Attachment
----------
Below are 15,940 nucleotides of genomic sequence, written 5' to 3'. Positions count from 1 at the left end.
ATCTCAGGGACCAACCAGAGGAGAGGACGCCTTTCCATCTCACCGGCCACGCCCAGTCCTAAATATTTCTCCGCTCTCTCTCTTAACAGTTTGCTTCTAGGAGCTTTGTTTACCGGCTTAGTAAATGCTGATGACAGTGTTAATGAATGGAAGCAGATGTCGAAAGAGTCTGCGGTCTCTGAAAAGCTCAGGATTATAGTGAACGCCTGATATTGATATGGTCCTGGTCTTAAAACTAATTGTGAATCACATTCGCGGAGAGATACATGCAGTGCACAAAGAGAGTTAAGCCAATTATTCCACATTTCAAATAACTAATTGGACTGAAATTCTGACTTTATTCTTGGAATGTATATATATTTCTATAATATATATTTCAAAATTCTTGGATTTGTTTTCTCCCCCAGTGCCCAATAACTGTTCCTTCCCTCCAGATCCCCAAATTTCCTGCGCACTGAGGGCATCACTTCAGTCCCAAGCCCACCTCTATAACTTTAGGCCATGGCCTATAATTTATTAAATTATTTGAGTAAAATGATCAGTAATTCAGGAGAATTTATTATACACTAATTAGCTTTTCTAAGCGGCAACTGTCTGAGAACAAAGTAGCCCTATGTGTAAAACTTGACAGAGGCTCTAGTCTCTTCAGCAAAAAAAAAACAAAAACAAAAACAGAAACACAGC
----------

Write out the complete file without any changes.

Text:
Below are 15,940 nucleotides of genomic sequence, written 5' to 3'. Positions count from 1 at the left end.
ATCTCAGGGACCAACCAGAGGAGAGGACGCCTTTCCATCTCACCGGCCACGCCCAGTCCTAAATATTTCTCCGCTCTCTCTCTTAACAGTTTGCTTCTAGGAGCTTTGTTTACCGGCTTAGTAAATGCTGATGACAGTGTTAATGAATGGAAGCAGATGTCGAAAGAGTCTGCGGTCTCTGAAAAGCTCAGGATTATAGTGAACGCCTGATATTGATATGGTCCTGGTCTTAAAACTAATTGTGAATCACATTCGCGGAGAGATACATGCAGTGCACAAAGAGAGTTAAGCCAATTATTCCACATTTCAAATAACTAATTGGACTGAAATTCTGACTTTATTCTTGGAATGTATATATATTTCTATAATATATATTTCAAAATTCTTGGATTTGTTTTCTCCCCCAGTGCCCAATAACTGTTCCTTCCCTCCAGATCCCCAAATTTCCTGCGCACTGAGGGCATCACTTCAGTCCCAAGCCCACCTCTATAACTTTAGGCCATGGCCTATAATTTATTAAATTATTTGAGTAAAATGATCAGTAATTCAGGAGAATTTATTATACACTAATTAGCTTTTCTAAGCGGCAACTGTCTGAGAACAAAGTAGCCCTATGTGTAAAACTTGACAGAGGCTCTAGTCTCTTCAGCAAAAAAAAAACAAAAACAAAAACAGAAACACAGC